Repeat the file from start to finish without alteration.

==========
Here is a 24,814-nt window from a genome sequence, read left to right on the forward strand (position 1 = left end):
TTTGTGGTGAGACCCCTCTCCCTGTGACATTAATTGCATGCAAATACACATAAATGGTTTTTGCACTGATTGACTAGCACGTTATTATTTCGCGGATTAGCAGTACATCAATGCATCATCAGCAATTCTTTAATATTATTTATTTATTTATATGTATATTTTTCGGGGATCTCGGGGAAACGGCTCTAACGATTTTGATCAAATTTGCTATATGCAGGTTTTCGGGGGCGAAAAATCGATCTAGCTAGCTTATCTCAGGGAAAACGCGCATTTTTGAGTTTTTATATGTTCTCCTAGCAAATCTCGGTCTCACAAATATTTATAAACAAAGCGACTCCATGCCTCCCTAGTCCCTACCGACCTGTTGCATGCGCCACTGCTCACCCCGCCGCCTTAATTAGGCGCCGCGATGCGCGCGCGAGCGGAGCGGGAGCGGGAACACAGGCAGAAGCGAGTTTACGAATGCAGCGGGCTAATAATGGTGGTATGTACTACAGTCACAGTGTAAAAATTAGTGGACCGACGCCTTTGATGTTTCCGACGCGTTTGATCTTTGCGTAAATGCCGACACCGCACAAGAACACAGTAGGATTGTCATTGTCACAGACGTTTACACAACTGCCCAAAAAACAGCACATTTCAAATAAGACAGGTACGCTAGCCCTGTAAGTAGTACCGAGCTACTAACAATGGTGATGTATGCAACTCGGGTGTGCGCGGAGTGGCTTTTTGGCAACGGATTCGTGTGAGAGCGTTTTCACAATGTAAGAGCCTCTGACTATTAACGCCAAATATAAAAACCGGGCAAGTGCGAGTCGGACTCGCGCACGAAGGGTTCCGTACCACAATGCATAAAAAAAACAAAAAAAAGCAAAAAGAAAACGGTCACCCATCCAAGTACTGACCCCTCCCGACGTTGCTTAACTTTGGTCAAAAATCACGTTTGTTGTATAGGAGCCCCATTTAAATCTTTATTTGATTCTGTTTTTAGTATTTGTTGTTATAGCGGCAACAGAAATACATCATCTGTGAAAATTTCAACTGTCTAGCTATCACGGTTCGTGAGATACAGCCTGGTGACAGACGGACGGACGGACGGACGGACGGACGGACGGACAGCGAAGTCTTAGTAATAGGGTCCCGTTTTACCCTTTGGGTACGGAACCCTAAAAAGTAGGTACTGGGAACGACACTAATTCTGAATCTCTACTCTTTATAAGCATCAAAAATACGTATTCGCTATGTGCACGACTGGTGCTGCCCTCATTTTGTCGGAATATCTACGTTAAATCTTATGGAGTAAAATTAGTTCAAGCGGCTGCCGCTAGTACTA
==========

Here is a 24,814-nt window from a genome sequence, read left to right on the forward strand (position 1 = left end):
TTTGTGGTGAGACCCCTCTCCCTGTGACATTAATTGCATGCAAATACACATAAATGGTTTTTGCACTGATTGACTAGCACGTTATTATTTCGCGGATTAGCAGTACATCAATGCATCATCAGCAATTCTTTAATATTATTTATTTATTTATATGTATATTTTTCGGGGATCTCGGGGAAACGGCTCTAACGATTTTGATCAAATTTGCTATATGCAGGTTTTCGGGGGCGAAAAATCGATCTAGCTAGCTTATCTCAGGGAAAACGCGCATTTTTGAGTTTTTATATGTTCTCCTAGCAAATCTCGGTCTCACAAATATTTATAAACAAAGCGACTCCATGCCTCCCTAGTCCCTACCGACCTGTTGCATGCGCCACTGCTCACCCCGCCGCCTTAATTAGGCGCCGCGATGCGCGCGCGAGCGGAGCGGGAGCGGGAACACAGGCAGAAGCGAGTTTACGAATGCAGCGGGCTAATAATGGTGGTATGTACTACAGTCACAGTGTAAAAATTAGTGGACCGACGCCTTTGATGTTTCCGACGCGTTTGATCTTTGCGTAAATGCCGACACCGCACAAGAACACAGTAGGATTGTCATTGTCACAGACGTTTACACAACTGCCCAAAAAACAGCACATTTCAAATAAGACAGGTACGCTAGCCCTGTAAGTAGTACCGAGCTACTAACAATGGTGATGTATGCAACTCGGGTGTGCGCGGAGTGGCTTTTTGGCAACGGATTCGTGTGAGAGCGTTTTCACAATGTAAGAGCCTCTGACTATTAACGCCAAATATAAAAACCGGGCAAGTGCGAGTCGGACTCGCGCACGAAGGGTTCCGTACCACAATGCATAAAAAAAACAAAAAAAAGCAAAAAGAAAACGGTCACCCATCCAAGTACTGACCCCTCCCGACGTTGCTTAACTTTGGTCAAAAATCACGTTTGTTGTATAGGAGCCCCATTTAAATCTTTATTTGATTCTGTTTTTAGTATTTGTTGTTATAGCGGCAACAGAAATACATCATCTGTGAAAATTTCAACTGTCTAGCTATCACGGTTCGTGAGATACAGCCTGGTGACAGACGGACGGACGGACGGACGGACGGACGGACGGACAGCGAAGTCTTAGTAATAGGGTCCCGTTTTACCCTTTGGGTACGGAACCCTAAAAAGTAGGTACTGGGAACGACACTAATTCTGAATCTCTACTCTTTATAAGCATCAAAAATACGTATTCGCTATGTGCACGACTGGTGCTGCCCTCATTTTGTCGGAATATCTACGTTAAATCTTATGGAGTAAAATTAGTTCAAGCGGCTGCCGCTAGTACTA